FIST: Forged in Shadow Torch Review (Switch eShop)

Captured on Nintendo Switch (docking station)

Let’s put it aside. FIST: Forged in Shadow Torch on Nintendo Switch is a frustrating game. Not in the sense that it’s hard, but rather that it’s so frustrating to be something big and it doesn’t quite do it. Like doing a pole vault and breaking your ankle on the pole. There’s a lot of good stuff here, but a mix of the game falling short of its potential and Switch hardware struggling to keep up makes this one a bit harder to recommend.

Developed by Shanghai-based TiGames in conjunction with Sony’s “China Hero Project” initiative, FIST launched on PlayStation and PC consoles in 2021 before making its way to Switch nearly a year later. It’s a dieselpunk Metroidvania in which you take on the role of an anthropomorphic rabbit named Rayton; a former pilot who must take the “arm” to fight back against the Legion and its elite squadron, the Iron Dogs, who have occupied his Torch City home. The arm in question being literally a giant arm that attaches to Ray’s back – the eponymous FIST.

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Captured on Nintendo Switch (handheld/undocked)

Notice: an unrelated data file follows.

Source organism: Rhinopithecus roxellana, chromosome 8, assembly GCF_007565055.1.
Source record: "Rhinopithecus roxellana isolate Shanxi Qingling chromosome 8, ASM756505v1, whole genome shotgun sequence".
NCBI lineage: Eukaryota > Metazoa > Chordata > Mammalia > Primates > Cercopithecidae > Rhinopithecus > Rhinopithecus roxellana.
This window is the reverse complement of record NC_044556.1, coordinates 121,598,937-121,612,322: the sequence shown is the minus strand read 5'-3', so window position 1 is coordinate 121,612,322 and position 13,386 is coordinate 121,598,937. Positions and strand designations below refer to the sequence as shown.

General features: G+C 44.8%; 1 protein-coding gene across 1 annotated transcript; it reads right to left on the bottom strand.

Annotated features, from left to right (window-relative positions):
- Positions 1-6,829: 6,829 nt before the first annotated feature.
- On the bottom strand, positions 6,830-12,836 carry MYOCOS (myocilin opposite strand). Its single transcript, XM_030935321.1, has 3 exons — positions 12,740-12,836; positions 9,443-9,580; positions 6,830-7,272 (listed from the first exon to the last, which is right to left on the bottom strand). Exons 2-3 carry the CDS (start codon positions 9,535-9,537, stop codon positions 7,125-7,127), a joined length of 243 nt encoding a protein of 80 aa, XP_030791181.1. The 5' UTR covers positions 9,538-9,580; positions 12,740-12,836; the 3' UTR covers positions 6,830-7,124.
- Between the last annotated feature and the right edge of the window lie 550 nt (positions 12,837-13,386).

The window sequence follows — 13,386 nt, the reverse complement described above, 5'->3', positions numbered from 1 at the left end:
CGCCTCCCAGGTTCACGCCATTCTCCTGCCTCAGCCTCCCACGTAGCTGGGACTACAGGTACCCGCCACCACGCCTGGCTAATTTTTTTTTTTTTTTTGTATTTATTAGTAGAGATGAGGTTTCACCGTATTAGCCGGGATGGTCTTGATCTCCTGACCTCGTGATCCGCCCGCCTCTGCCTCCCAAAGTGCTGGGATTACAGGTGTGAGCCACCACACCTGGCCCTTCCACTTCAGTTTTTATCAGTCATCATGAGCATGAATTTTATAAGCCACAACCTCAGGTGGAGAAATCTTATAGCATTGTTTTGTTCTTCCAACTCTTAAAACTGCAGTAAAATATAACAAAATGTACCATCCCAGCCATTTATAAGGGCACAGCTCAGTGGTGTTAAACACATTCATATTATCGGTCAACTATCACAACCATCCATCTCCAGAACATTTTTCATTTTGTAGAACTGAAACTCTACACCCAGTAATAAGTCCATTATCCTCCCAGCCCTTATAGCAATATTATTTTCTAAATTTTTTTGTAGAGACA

FIST hits all the standard Metroidvania notes: explore, hit a wall, find an item to help you overcome said wall, open up the map further, flush, repeat. However, due to its heavy reliance on storytelling, FIST feels decidedly more linear than something like Super Metroid. The upgrades themselves are pretty standard too, like an extra jump, wall jumps and other weapons, and some of them really feel like they should be in your standard kit – more on that more late.

Once you get your full kit, Ray feels great to maneuver, and the platforming challenges (and streak breaks) are satisfying to complete. That being said, Ray moves as slowly as a rabbit with a giant metal fist strapped to his back, so if you want to move at a decent pace, expect to spam that dash button a lot.

One area where FIST stands out a bit more from other Metroidvania games is its combat design. Melee combat with a heavy focus on combos is the name of the game here; while not as deep as, say, Bayonetta’s systems, FIST’s combat is surprisingly satisfying. However, this is another part of the game where the aforementioned issue with upgrades looking like they should be standard parts of your kit bleeds. When we first got our hands on the game, the combat felt like it lacked something to really make it click; like a dodge that can pass through enemies and projectiles or a parry. These are both optionally present, but one is the last upgrade you get in the game and the other is missable. It makes sense that extra moves and combo chains are locked behind upgrades (which you can spend money on at any save point), but with those moves locked, things got a bit awkward. gone wrong at the start of the game.

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Captured on Nintendo Switch (handheld/undocked)